The passage, which presents a routine C- section as a damaging and traumatic event for the baby, sets the tone for the rest of the novel. Infants and young children – particularly Melrose’s children, who are presented as unusually gifted and sensitive – are largely defined in terms of their susceptibility to damage by a cruel and indifferent world. Mother’s Milk features a very wide range of biological mothers and mother substitutes figures (such as nannies and servants). These comprise Mary (his wife) his own mother, his mother-in-law, his ex-girl friend, a mother of his son’s classmate and her best friend, a female servant and two nannies. All but one of these female characters is exposed as having little real empathy with or enthusiasm for children. Chief amongst his maternal targets is Melrose’s own mother, a victim of rape and domestic violence, who Melrose’s nonetheless despises for failing to protect him from his abusive father. Her self-serving philanthropic efforts, which involve disinheriting Melrose and handing their estate in province over to a new age spiritual foundation, initiate a series of negative reflections on her many maternal failings. By critiquing Melrose’s wealthy mother, St Aubyn might appear to buck the trend in which parenting norms undermine poorer mothers and validate forms of labour intensive parenting which are the preserve of the affluent middle-classes. However, the repudiation of prior modes of frosty, distanced English upper-class parenting has become a well-established trope within both comic mums lit and the more interrogative maternal memoir which only serves to give greater emphasis to the emotional expertise and round-the-clock parenting required of modern mothers (Garrett 2013).
If Melrose’s wealthy mother and mother-in-law epitomise the emotional ineptitude of the pre-Bowlby generation, the remaining bad mothers/mother figures hail, more predictably, from the ranks of the lower classes. Following the traumatic birth of Melrose’s second child the family enlist a maternity nurse, Margaret, who appears to be a fairly direct caricature of reality television ‘supernanny’, Jo Frost. She is portrayed as overweight, egotistical and vulgar. She brags of expensive gifts bestowed by grateful parents, uses patronising ‘baby’ words (such as ‘botty’) and sneers at Melrose’s attempts to recognize and think through his son’s experience of the Lacanian mirror stage. An adherent of routine and discipline orientated childcare methods, Margaret stomps on Mary’s finer maternal instincts by ‘growling’ at her for refusing to place the infant in a cot overnight. The reader is invited to collude with Melrose and his precocious eldest child, Robert, in laughing at the vulgar, insensitive and ignorant Margaret:
Robert had stuffed a cushion under his T-shirt and was tottering about the room pretending to be Margaret. Once his head was jammed full of someone’s words he had to get them out. He was so involved in his performance that he didn’t notice his father coming into the room.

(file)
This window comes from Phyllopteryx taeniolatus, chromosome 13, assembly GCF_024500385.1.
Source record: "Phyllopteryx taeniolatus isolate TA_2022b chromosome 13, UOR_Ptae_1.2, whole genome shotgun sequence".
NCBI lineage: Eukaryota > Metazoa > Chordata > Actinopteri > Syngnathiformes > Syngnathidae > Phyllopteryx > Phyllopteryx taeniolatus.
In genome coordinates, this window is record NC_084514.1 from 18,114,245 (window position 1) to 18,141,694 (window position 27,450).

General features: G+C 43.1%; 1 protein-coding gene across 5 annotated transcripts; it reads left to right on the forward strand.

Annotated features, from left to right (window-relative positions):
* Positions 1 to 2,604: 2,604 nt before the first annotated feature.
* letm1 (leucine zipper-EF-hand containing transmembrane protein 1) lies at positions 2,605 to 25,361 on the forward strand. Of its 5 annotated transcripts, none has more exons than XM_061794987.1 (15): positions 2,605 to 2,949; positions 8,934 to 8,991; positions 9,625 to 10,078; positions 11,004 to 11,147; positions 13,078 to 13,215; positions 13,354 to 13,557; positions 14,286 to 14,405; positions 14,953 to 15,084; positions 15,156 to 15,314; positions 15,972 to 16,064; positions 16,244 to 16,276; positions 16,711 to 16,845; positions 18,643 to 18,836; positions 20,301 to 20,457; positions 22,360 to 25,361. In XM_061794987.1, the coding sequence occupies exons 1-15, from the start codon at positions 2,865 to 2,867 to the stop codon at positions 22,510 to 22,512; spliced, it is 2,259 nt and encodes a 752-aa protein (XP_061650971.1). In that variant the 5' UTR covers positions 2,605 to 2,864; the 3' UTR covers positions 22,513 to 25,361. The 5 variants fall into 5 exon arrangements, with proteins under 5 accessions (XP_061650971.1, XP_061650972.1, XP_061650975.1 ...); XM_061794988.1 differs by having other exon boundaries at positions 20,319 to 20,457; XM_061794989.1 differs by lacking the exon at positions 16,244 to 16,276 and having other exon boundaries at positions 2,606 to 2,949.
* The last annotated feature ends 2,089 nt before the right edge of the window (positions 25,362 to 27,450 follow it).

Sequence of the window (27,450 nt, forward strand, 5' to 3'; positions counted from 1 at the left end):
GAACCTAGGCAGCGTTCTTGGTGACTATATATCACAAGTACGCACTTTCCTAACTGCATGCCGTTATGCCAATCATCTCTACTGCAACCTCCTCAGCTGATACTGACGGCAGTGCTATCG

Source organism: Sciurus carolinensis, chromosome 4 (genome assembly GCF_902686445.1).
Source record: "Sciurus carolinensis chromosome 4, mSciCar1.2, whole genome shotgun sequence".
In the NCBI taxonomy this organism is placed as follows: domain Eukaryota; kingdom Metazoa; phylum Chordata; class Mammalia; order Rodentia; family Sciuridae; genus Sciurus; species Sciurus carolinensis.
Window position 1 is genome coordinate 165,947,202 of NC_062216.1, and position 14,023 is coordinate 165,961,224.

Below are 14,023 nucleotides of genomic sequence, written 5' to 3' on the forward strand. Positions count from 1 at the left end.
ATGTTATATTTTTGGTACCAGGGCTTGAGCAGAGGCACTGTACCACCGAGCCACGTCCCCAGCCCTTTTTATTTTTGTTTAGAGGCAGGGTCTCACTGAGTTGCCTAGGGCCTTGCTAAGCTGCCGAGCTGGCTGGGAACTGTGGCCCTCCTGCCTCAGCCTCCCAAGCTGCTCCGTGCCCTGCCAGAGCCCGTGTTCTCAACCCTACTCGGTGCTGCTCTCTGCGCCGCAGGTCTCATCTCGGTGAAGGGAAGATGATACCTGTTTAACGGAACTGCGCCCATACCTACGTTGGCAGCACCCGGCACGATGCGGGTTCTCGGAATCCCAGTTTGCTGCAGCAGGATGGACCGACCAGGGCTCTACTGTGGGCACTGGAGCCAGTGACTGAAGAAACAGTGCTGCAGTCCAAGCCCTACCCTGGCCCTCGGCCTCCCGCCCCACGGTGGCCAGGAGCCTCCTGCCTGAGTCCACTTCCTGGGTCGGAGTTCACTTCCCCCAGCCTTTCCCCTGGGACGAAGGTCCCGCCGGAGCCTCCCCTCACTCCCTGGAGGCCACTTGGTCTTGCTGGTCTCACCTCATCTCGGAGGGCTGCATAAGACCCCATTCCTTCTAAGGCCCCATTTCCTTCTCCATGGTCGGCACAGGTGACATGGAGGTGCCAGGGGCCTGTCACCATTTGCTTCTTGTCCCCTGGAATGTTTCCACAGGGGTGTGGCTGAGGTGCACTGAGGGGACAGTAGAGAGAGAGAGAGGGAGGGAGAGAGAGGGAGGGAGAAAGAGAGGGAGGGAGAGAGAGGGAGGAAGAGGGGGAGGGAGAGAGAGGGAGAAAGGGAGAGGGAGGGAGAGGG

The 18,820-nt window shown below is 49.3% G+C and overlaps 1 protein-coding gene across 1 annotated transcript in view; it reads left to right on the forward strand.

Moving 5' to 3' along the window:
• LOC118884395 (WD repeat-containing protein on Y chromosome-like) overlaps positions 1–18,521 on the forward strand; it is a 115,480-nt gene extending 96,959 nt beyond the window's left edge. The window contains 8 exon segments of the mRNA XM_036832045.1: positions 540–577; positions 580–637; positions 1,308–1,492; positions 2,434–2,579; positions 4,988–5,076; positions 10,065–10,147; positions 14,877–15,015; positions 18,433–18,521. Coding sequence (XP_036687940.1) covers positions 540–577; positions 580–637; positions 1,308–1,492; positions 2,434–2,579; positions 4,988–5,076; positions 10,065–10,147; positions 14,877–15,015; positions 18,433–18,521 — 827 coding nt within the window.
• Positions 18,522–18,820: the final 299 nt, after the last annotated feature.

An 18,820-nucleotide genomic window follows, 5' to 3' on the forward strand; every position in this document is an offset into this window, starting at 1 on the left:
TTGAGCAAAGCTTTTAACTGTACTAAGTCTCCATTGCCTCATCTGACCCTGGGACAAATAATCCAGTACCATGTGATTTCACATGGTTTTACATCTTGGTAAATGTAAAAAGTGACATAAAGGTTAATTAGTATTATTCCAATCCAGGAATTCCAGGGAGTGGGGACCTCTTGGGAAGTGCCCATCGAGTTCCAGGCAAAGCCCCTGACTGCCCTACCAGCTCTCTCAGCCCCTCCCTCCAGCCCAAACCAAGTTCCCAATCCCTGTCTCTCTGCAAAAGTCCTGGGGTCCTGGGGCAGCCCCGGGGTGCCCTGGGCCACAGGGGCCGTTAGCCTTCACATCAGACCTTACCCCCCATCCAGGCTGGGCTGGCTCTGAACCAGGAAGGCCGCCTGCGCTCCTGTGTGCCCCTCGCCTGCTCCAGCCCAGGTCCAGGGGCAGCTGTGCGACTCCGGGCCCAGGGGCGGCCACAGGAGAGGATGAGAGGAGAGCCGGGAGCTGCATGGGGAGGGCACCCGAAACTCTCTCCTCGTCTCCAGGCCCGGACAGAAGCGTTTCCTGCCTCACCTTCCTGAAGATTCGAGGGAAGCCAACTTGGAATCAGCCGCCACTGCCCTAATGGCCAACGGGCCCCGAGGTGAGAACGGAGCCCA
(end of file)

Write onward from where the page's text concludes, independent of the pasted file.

‘What are you doing?’ asked his father, half-knowing already.
‘I was just being Margaret.
‘That’s all we need, another Margaret. Come down and have some tea’.
‘I’m that stuffed already,’ said Robert, patting his cushion. ‘Daddy, when Margaret leaves, I’ll still be here to give Mummy bad advice about how to look after babies. And I wont charge you anything.’
‘Things are looking up,’ said his father, holding out his hand to pull Robert up. Robert groaned and staggered across the floor and the two of them headed downstairs sharing their secret joke (20).
Shortly after this incident, Margaret drops the infant while apparently ‘tipsy’; again, we are informed of this incident from the child’s point of view.
He sprinted round the corner of the terrace and met his father running out of the front door. Margaret was lying on the lawn, holding Thomas sprawled on her bosom. ‘It’s all right dear, it’s all right’, said Margaret. ‘Look, he’s even stopped crying. I took the fall, you see, on my bottom. It’s my training. I think I may have broken my finger but there’s no need to worry about silly old Margaret as long as no harm has come to the baby’.
That’s the first sensible thing I’ve ever heard you say’, said his mother, who never said anything unkind. She lifted Thomas out of his cot and kissed his head again and again. (24)
After putting her in her place, the Melroses immediately dismiss Margaret, causing her to ask, ‘this won’t affect my reference, will it’? ‘What reference? Asked his father’. ‘Oh I see’, said Margaret, half-wounded, half angry, all dignified’ (31).
The peremptory severing of Margaret’s contract is presented as a blow to those who seek to harm precious infants, rather than the unfair dismissal of a servant by wealthy and time-rich parents who have chosen to employ others to assist in the care of their children while on a luxury holiday. Margaret’s departure is shortly followed by a scene in which the family visit the wealthy parents of one of their son’s classmates who are also resident in the south of France for the summer. Once again, the episode serves largely to highlight the family’s superior parenting abilities by presenting another jumbled assortment of emotionally insensitive mother and mother figures. We are told that:
Josh’s parents were very rich, so he often had amazing new toys before anyone else had even heard of them. For his last birthday he had been given a real electric jeep, with a DVD player and a miniature television. He drove it around the garden, squashing the flowers and trying to run over Arnie, his dog. Eventually, he crashed into a bush and he and Robert sat in the rain watching the miniature television. When he came round to Robert’s flat he said how pathetic the toys were and complained that he was bored. Robert tried to make up games with him but he didn’t know how to make things up. He just pretended to be a television character for about three seconds, then fell over and shouted, ‘I’m so dead’. (47)